Location: Biological Control of Pests ResearchTitle: Insecticidal and enzyme inhibitory activities of Isothiocyanates against Red Imported Fire ants, Solenopsis invicta
Submitted to: Biomolecules EISSN 2218-273X
Publication Type: Peer Reviewed Journal
Publication Acceptance Date: 4/29/2020
Publication Date: 5/5/2020
Citation: Du, Y., Grodowitz, M.J., Chen, J. 2020. Insecticidal and enzyme inhibitory activities of Isothiocyanates against Red Imported Fire ants, Solenopsis invicta. Biomolecules 10(5):716.
Interpretive Summary: The red imported fire ant is significant invasive pest that affects humans, wildlife, crops, and livestock. Fire ant control has depended heavily on the use of synthetic insecticides, which causes a concern on their negative impacts in the environment. Naturally occurring compounds are a source of new chemistry for developing control products that are more environmentally friendly, due to their rapid environmental biodegradable property and potential lower toxicity to natural enemies, humans and other mammals. Various isothiocyanates occur in plants and other organisms. Insecticidal property of certain isothiocyanates have been reported; however, toxic effect of isothiocyanates against fire ants has never been investigated. In this study, three isothiocyanates found in Bagrada bugs were assessed for their contact and fumigation toxicity against fire ants and their effect on three enzymes in fire ants were also assessed. Due to their high toxicity to fire ants, there is a great potential for their application in fire ant control.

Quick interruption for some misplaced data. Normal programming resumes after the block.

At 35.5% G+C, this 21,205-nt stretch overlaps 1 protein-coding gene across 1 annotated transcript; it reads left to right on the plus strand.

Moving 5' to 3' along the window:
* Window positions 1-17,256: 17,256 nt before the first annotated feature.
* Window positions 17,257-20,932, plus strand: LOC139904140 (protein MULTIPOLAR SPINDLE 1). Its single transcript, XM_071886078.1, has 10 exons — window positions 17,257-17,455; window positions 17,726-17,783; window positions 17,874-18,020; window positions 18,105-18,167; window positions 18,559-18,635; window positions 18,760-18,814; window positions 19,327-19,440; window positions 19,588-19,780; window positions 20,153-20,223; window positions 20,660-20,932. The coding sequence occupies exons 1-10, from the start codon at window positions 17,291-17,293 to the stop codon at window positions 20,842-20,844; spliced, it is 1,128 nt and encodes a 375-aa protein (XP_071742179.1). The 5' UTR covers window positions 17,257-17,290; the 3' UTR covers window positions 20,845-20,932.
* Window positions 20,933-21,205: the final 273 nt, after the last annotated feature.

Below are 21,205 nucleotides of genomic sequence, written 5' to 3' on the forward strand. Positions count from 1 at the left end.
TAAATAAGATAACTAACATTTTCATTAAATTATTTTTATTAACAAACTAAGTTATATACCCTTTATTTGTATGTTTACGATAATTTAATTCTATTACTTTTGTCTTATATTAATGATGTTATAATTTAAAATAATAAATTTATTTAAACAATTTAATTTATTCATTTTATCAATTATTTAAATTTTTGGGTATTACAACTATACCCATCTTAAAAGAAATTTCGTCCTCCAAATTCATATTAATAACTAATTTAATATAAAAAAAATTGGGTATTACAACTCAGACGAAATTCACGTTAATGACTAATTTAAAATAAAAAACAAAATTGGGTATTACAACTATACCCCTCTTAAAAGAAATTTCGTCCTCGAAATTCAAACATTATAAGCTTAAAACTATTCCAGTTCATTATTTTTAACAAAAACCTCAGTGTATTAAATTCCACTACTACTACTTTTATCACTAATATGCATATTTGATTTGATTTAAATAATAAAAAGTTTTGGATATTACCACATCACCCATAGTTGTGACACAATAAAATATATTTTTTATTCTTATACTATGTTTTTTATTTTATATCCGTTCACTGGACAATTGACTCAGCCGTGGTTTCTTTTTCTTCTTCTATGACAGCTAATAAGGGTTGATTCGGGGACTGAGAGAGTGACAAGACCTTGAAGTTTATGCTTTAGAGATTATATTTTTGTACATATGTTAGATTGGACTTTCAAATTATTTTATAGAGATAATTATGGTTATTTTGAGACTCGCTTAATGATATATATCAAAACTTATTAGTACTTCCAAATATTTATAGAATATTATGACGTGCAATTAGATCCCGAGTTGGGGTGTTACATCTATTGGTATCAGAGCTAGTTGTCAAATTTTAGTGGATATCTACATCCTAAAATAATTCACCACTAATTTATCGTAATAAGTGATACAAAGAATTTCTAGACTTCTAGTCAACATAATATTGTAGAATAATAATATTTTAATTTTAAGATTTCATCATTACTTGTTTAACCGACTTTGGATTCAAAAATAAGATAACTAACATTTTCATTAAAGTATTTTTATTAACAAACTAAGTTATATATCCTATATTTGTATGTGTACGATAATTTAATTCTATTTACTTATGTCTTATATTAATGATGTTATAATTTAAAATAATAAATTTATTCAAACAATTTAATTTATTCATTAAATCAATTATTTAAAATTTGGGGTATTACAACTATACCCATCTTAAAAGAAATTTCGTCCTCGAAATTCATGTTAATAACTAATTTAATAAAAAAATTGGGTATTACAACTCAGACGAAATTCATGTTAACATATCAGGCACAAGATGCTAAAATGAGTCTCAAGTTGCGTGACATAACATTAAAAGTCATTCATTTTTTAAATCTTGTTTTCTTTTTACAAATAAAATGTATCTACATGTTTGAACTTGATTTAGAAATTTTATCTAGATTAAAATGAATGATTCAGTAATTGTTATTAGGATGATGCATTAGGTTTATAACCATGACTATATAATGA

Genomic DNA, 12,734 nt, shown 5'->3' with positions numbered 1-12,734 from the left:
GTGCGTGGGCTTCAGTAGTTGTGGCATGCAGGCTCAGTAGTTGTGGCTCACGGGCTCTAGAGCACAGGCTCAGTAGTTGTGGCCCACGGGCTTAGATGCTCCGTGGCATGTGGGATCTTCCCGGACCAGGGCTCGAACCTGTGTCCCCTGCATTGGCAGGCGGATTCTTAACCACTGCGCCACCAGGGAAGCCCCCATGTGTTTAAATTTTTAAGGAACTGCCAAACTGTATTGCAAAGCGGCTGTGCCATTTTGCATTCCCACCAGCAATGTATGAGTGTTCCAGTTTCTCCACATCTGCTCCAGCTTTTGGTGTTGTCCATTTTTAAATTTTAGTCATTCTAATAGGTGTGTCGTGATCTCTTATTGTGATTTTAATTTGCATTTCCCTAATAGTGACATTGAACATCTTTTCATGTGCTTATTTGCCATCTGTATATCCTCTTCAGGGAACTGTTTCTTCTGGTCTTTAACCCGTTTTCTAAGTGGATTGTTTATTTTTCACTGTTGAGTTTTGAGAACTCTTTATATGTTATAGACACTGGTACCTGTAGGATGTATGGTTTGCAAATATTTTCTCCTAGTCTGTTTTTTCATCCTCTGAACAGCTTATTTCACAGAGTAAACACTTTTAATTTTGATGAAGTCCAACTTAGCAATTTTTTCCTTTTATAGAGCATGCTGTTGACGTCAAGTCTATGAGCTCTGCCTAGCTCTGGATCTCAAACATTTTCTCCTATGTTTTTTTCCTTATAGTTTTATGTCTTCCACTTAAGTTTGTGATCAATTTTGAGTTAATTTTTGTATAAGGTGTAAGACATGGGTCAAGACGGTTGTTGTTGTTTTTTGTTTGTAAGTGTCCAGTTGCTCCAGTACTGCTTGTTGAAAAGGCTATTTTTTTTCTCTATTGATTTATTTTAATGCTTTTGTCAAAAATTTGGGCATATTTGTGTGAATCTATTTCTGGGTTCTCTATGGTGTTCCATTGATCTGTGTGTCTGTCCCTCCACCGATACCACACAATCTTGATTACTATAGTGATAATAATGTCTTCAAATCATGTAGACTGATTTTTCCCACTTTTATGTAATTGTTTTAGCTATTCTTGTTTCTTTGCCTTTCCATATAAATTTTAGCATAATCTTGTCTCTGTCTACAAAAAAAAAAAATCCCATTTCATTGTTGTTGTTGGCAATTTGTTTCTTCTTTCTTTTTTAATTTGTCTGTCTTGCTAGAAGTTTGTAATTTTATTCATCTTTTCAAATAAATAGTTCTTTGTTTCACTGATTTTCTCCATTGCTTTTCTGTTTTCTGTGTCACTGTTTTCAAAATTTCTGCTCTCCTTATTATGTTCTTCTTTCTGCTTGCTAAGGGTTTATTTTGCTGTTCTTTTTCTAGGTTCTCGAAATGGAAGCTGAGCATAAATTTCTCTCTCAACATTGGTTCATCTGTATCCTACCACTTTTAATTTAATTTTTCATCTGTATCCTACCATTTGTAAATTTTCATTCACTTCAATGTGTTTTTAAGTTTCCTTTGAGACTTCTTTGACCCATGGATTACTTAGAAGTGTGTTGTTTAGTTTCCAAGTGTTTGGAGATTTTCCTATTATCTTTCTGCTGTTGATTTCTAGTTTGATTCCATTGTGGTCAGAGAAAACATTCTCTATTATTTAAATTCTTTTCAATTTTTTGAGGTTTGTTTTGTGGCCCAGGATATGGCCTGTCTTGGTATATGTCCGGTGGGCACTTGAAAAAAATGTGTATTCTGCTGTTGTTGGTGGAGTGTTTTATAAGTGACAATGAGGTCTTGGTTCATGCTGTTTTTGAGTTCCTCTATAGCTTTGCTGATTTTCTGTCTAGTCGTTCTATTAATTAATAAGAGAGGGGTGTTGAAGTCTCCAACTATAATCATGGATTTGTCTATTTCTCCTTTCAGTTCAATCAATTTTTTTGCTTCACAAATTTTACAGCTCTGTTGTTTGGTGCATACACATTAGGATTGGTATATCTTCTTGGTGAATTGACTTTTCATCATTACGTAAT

Technical Abstract: Four isothiocyanates (ITCs) including allyl isothiocyanate (AITC), 3-buten-1-yl isothiocyanate (3BITC), 3-(methylthio) propyl isothiocyanate (3MPITC), and 2-phenylethyl isothiocyanate (2PEITC) and were identified from Bagrada bugs, Bagrada hilaris. In this study, contact and fumigation toxicities of three ITCs (AITC, 3MPITC, and 2PEITC) were evaluated against the red imported fire ant worker, Solenopsis invicta. 2PEITC and 3MPITC exhibited strong contact toxicity. The LD50 value of AITC, 2PEITC and 3MPITC were 7.99, 2.36, and 2.09 µg/ant respectively. In addition, AITC and 3MPITC also showed strong fumigation toxicity, but not 2PITC. The LC50 values of AITC, and 3MPITC were 32.49 and 57.6 µg/L, respectively. Furthermore, esterase (EST), glutathione S-transferase (GST) and acetylcholinesterase (AChE)-inhibiting activities were also assessed for these three ITCs in S. invicta workers. All three ITCs inhibited both EST and GST activities, but not AChE. The IC50 values of AITC, 2PITC and 3MPITC for GST were 83.04, 15.23 and 16.39 mg/ml, respectively. These results suggested that naturally occurring ITCs might be potentially useful for developing fire ants control products.